NEW ORLEANS — Although he missed his 11th consecutive game as he recovers from a concussion, center Nik Vucevic did conditioning and shooting work prior to the Orlando Magic's matchup Sunday against the New Orleans Pelicans at New Orleans Arena.
Vucevic did some running under the supervision of Magic strength and conditioning coach Bill Burgos and did some shooting work with Magic video analyst Matt Hill.
Team officials and Vucevic will not say when they expect Vucevic to play in a game again, but Vucevic said he's feeling "good" and that his headaches have subsided.
After he suffered his concussion on Jan. 6, a doctor told him the quickest way to recover was to stay at home, not watch TV and not even read. But now that the symptoms are gone, Vucevic will continue to travel with his teammates throughout the rest of this three-game trip.
"This is great," Vucevic said. "It was really a boring period for me, a little frustrating, because I was trying to be out there and help guys play, but I could only really sit at home. I couldn't do anything. Even when they came back from the trip [where I got hurt], I couldn't even go to the games or watch them.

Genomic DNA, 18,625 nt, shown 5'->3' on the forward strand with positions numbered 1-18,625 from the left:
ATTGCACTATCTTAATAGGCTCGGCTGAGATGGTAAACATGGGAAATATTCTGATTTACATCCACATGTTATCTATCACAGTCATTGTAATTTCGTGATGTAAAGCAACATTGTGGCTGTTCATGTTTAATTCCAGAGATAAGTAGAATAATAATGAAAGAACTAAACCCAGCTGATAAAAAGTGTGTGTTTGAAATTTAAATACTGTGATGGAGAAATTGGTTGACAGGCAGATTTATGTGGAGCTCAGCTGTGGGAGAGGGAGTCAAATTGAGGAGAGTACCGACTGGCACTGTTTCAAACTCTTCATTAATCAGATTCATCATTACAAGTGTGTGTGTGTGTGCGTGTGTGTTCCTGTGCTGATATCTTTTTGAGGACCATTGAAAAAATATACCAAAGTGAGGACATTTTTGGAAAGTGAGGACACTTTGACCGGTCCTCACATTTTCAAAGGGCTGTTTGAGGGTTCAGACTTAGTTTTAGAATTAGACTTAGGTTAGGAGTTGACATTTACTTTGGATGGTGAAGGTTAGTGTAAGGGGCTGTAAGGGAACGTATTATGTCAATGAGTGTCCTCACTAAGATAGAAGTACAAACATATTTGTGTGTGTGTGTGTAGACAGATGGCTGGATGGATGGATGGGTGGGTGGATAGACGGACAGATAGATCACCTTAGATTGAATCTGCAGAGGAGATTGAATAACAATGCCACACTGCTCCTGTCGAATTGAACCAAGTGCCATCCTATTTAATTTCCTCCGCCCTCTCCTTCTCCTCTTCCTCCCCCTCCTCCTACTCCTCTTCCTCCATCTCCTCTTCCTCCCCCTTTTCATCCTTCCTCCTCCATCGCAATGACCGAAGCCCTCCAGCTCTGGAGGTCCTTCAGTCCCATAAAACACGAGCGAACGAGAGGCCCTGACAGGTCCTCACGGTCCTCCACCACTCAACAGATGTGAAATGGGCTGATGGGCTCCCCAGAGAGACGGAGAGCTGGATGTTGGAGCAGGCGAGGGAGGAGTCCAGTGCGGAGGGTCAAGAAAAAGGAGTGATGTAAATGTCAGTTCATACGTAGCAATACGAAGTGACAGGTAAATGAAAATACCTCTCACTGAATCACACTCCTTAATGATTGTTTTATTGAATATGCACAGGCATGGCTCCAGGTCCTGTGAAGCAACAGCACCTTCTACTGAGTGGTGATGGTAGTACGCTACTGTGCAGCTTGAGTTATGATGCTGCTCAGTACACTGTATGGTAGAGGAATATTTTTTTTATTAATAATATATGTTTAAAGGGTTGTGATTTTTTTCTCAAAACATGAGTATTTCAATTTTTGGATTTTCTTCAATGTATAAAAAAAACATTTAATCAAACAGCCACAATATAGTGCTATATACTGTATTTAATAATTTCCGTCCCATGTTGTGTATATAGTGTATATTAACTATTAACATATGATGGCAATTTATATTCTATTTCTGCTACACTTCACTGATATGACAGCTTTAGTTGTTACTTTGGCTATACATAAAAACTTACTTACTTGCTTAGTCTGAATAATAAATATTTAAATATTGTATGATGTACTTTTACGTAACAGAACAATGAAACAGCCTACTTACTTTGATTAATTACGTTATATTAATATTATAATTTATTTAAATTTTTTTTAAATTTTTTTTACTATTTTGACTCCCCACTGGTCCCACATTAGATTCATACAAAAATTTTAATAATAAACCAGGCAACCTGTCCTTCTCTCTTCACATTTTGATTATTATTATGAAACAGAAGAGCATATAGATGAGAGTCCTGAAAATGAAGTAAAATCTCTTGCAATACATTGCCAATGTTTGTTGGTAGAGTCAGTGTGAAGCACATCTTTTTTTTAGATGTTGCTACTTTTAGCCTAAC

"It's part of the job I do sometimes. Injuries happen. You just deal with them. You try to get back healthy as soon as you can. Now I'm glad I'm back on the road so I can support my team, and hopefully I'll be out there soon with them playing."
The injury was Vucevic's second concussion since March 19, 2013.
He said he never had any concussions before that.
He has no plans to watch the play in which he got hurt earlier this month. On that play, he jumped to contest a Blake Griffin pump-fake, was undercut by Griffin and fell to Staples Center's floor.
"I don't want to see it," he said. "I feel like if I see it that it's going to make me think about it. People tell me it was very scary. I could tell by the people asking me, 'Are you OK?' after the game. I guess from what people tell me, it looks worse than it was. I guess my head is pretty strong because nothing too bad happened. It could've been worse."
Magic power forward Glen Davis grew up in Baton Rouge, La., about 80 miles northwest of New Orleans. He also stayed in Baton Rouge for college, attending LSU.
Last season Davis didn't join his Magic teammates for their game in Louisiana because Davis had a fracture in his left foot.
So playing Sunday's game in New Orleans felt like a homecoming.
"There's a lot of family, a lot of tickets," Davis said. "It's a great feeling every time you go play back home."
Davis expected to need about 10 to 15 tickets for Sunday's game.
Compliment for Afflalo
Pelicans coach Monty Williams praised Magic swingman Arron Afflalo before the game.
"Afflalo is about as underrated a player as there is in the NBA from the wing spot," Williams said.
Dan DeVos, the Magic's chairman, attended Sunday's game. DeVos just happened to be in New Orleans for the 2014 National Automobile Dealers Association Convention and Expo.
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